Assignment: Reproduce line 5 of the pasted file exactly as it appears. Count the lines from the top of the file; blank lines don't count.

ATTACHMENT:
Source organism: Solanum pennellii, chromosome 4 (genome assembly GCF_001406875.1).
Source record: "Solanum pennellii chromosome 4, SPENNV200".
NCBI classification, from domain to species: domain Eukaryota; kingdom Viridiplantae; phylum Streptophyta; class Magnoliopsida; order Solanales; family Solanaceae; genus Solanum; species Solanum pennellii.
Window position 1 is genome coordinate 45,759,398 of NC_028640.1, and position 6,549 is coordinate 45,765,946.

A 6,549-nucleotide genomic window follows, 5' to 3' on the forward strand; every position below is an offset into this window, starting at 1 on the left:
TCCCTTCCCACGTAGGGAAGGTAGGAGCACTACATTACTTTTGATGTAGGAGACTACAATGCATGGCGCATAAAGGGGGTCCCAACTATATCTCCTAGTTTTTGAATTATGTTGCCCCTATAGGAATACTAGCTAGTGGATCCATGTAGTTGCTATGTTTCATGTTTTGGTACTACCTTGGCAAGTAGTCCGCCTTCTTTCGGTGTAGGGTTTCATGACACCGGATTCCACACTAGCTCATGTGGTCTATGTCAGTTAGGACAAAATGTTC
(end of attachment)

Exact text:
A 6,549-nucleotide genomic window follows, 5' to 3' on the forward strand; every position below is an offset into this window, starting at 1 on the left: